Can Altruism Survive in Competitive Environments? (Part II)

Can Altruism Survive in Competitive Environments? (Part II)


In evolutionary terms, altruists gain advantage by being able to identify, and interact selectively with, one another. Implicit in this view is the need to avoid interacting with opportunists. What does the Tibetan Buddhist tradition say about avoiding people of bad character?

Evolutionary accounts stress the advantage not only of altruistic motives but also of vengeful ones, as a means to deter aggression in circumstances in which mere threats would otherwise not be credible. How does the Tibetan Buddhist tradition deal with the problem of deterring aggression?

  • Dialogue 5
    9 sessions
  • October 6, 1995
    Dharamsala, Himachal Pradesh, India
  • share


Robert H. Frank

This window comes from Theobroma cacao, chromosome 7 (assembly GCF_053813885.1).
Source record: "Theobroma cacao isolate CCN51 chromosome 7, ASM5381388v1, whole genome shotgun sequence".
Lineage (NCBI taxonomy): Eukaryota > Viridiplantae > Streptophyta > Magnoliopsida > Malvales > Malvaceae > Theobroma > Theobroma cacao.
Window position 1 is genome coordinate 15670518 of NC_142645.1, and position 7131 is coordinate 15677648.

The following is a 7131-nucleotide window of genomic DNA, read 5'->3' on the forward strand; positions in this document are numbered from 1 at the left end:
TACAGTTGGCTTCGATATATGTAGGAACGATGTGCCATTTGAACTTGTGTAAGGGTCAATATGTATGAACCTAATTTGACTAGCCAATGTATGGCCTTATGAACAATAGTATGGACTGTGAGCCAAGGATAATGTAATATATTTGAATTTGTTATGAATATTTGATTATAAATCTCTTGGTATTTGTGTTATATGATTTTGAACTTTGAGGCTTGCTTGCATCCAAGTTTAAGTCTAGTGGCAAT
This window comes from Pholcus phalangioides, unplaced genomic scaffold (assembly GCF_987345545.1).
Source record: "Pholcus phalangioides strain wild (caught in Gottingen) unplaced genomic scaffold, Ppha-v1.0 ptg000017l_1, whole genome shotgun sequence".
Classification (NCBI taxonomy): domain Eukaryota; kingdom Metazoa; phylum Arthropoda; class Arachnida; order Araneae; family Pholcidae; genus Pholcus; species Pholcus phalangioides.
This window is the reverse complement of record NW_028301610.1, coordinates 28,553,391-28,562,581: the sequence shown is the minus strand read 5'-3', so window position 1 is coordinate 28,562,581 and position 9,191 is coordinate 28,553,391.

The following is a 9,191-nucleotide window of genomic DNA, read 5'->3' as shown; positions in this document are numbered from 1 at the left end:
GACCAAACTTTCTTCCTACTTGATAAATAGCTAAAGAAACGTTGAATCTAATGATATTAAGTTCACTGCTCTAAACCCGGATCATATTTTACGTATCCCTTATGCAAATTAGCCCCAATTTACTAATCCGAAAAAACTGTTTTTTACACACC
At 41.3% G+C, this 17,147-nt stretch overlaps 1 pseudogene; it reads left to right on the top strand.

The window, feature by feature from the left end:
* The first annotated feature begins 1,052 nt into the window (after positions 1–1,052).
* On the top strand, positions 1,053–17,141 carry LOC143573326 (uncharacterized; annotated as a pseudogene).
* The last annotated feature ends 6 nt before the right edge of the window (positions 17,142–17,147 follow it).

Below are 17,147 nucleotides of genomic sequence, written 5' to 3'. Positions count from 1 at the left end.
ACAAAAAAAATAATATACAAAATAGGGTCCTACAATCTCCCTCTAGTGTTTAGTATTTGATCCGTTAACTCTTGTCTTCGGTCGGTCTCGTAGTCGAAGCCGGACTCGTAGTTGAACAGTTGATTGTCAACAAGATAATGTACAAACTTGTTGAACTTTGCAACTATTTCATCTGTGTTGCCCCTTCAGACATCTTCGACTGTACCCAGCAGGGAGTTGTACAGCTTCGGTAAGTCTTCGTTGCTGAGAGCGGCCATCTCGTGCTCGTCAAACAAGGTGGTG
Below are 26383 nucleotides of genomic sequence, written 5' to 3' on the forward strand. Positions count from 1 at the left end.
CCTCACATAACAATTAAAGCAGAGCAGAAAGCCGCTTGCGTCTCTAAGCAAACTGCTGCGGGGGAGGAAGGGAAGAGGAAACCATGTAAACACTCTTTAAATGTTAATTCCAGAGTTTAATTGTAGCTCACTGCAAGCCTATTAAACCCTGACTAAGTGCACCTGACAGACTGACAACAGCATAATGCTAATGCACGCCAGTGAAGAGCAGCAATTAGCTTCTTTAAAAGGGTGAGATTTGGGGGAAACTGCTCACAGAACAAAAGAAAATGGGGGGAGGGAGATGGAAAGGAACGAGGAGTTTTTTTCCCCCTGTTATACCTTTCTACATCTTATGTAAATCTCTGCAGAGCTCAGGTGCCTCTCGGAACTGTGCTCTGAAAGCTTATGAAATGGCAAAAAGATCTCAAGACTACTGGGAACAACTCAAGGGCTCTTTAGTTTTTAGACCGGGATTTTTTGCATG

Robert H. Frank (USA, 1945) received his Ph.D. in economics in 1972 from U.C. Berkeley. He holds a joint appointment as Professor of Economics in Cornell University's Johnson Graduate School of Management and as Goldwin Smith Professor of Economics, Ethics, and Public Policy in Cornell's College of Arts and Sciences, where he has taught since 1972. His books include: Choosing the Right Pond: Human Behavior and the Quest for Status (Oxford University Press, 1985); Passions Within Reason: The Strategic Role of the Emotions (W. W. Norton, 1988); Microeconomics and Behavior (McGraw-Hill, 1991); and The Winner-Take-All Society (with Philip Cook, The Free Press, 1995). Besides teaching at Cornell, he taught math and science as a Peace Corps Volunteer in rural Nepal from 1966 to 1968; he served as chief economist for the Civil Aeronautics Board from 1978 to 1980; and during the 1992-93 academic year, he was a Fellow at the Center for Advanced Study in the Behavioral Sciences.